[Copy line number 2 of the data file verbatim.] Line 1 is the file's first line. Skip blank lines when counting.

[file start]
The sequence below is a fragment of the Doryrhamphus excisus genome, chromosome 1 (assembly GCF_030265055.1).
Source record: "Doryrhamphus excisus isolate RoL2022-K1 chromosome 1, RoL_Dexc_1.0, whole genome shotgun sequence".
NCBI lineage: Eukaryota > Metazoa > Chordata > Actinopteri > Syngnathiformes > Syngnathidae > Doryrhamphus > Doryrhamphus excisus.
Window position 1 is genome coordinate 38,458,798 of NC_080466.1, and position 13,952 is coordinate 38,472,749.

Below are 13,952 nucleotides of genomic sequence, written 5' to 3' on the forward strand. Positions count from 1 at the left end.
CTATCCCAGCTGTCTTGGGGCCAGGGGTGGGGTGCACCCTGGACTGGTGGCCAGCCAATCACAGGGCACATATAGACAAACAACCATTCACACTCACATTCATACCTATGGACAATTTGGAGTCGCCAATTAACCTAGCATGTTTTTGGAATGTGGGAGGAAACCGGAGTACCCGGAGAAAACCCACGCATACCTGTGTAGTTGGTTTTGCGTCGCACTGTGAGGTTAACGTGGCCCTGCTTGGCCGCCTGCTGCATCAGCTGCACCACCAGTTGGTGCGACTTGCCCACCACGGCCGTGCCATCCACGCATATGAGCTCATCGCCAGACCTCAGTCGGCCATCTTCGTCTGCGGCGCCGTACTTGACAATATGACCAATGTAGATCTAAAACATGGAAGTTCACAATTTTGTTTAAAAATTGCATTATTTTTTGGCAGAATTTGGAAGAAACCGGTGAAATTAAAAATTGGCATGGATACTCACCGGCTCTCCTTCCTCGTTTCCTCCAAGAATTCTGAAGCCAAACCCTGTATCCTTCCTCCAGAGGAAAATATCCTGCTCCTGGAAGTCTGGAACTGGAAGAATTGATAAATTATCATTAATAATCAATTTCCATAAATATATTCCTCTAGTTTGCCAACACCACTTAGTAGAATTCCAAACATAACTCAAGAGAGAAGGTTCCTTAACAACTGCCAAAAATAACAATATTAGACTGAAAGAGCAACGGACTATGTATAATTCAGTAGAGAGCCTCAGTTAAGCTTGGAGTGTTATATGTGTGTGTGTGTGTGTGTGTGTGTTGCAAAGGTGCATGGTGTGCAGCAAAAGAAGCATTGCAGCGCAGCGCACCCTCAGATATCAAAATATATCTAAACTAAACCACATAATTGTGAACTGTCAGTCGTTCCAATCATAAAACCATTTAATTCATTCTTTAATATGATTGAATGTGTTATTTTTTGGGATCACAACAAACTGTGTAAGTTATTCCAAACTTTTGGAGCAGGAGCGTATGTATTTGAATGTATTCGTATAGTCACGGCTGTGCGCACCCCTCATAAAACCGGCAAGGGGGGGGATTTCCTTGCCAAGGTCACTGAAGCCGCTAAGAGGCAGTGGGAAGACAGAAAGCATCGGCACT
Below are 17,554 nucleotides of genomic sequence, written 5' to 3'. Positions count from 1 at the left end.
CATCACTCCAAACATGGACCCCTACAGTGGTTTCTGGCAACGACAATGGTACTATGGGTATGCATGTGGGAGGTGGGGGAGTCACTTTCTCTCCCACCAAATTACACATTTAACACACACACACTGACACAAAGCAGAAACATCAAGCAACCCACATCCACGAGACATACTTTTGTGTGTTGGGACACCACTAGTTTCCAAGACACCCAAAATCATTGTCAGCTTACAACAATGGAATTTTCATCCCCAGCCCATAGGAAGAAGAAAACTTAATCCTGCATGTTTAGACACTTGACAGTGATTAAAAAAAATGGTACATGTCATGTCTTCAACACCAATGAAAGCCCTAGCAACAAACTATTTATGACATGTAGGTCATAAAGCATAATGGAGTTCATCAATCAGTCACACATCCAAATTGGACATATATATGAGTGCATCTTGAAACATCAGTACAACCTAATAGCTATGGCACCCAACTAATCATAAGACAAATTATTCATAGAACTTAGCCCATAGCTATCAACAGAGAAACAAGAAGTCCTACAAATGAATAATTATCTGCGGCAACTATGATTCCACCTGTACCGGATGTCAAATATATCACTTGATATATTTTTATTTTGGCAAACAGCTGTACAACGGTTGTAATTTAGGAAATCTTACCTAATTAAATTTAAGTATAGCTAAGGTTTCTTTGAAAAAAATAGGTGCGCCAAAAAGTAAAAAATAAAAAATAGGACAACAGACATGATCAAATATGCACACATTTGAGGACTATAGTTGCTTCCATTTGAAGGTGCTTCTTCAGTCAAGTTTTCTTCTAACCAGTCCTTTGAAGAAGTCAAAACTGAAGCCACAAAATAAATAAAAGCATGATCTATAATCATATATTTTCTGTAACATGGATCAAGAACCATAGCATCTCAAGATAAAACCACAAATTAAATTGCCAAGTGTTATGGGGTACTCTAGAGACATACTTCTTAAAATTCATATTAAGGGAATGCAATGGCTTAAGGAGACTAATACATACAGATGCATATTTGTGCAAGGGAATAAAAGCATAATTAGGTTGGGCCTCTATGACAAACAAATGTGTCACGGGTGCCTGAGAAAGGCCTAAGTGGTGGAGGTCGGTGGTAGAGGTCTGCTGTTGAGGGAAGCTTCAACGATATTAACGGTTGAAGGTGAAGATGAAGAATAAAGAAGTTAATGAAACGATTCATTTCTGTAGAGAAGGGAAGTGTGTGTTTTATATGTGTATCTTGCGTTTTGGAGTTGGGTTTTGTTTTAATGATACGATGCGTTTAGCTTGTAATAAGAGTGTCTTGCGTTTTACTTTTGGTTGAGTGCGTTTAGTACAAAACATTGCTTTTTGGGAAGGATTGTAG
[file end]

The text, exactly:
Source record: "Doryrhamphus excisus isolate RoL2022-K1 chromosome 1, RoL_Dexc_1.0, whole genome shotgun sequence".